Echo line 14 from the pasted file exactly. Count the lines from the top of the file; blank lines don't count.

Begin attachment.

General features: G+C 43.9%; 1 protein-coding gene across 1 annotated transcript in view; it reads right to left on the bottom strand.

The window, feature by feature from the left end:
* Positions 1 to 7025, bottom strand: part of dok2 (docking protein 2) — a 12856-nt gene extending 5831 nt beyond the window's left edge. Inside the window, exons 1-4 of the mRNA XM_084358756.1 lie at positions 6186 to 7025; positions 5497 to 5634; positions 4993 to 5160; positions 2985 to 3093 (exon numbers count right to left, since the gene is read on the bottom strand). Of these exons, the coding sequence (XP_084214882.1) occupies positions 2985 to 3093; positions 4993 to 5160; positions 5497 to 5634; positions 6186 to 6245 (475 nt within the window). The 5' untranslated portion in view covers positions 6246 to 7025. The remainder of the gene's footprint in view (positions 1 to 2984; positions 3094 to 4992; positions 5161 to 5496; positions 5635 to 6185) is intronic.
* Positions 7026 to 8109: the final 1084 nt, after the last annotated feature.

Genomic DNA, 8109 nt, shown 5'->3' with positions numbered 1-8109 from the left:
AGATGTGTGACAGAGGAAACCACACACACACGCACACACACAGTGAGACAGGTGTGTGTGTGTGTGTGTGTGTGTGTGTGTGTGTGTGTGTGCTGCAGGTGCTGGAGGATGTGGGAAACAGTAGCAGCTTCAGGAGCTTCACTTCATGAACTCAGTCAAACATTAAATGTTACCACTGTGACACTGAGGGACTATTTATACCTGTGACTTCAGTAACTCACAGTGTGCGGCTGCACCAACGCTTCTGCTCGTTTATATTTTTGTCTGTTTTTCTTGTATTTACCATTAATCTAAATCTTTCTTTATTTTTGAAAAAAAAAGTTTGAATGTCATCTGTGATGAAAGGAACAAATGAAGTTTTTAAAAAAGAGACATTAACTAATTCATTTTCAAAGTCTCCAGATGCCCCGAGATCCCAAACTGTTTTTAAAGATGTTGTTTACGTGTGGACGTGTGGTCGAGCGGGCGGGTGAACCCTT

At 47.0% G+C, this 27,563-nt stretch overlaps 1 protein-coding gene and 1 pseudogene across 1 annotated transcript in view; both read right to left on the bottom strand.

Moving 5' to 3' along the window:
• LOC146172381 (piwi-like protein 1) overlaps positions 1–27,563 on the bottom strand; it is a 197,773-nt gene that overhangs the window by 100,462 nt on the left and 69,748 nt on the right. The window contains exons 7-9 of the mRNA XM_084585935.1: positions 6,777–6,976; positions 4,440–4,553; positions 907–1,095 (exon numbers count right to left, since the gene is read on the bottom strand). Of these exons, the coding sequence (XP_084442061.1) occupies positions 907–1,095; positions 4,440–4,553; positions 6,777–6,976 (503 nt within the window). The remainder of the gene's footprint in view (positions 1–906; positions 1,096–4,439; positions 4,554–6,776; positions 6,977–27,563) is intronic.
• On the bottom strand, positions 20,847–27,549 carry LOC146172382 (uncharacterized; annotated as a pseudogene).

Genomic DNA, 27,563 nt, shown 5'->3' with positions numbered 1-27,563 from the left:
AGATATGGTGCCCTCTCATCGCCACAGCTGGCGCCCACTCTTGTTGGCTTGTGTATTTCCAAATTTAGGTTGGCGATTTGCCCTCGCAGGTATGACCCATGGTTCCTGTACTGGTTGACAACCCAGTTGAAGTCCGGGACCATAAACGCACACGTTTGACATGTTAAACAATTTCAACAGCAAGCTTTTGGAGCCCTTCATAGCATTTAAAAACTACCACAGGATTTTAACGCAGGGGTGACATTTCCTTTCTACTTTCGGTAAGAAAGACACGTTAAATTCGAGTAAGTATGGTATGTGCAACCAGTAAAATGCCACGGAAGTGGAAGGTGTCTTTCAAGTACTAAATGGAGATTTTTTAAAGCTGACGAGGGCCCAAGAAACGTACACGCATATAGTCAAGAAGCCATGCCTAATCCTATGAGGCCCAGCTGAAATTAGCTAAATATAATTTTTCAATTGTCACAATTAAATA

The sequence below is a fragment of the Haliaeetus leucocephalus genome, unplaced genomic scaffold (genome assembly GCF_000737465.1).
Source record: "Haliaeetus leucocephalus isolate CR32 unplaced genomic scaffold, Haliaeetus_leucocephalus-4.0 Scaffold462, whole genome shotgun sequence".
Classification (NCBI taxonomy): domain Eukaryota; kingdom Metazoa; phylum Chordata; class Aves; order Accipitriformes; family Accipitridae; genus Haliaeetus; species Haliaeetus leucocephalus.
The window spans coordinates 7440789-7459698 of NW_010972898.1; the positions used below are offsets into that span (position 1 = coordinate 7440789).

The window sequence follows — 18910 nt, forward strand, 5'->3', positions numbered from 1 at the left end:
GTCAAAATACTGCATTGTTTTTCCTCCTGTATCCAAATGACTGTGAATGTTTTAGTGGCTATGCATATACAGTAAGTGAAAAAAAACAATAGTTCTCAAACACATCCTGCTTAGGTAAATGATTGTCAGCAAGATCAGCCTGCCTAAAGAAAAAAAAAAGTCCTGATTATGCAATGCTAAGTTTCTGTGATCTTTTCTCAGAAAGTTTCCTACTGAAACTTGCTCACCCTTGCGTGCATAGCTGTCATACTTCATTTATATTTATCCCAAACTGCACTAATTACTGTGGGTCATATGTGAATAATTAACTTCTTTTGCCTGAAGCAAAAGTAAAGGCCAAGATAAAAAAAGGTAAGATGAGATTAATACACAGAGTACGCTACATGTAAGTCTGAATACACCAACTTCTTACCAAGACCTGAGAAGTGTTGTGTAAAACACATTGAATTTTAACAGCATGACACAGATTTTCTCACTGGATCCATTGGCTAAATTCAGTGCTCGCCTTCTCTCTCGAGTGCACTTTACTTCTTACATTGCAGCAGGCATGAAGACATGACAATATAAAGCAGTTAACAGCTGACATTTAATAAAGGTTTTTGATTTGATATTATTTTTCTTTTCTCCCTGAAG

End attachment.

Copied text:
Source record: "Haliaeetus leucocephalus isolate CR32 unplaced genomic scaffold, Haliaeetus_leucocephalus-4.0 Scaffold462, whole genome shotgun sequence".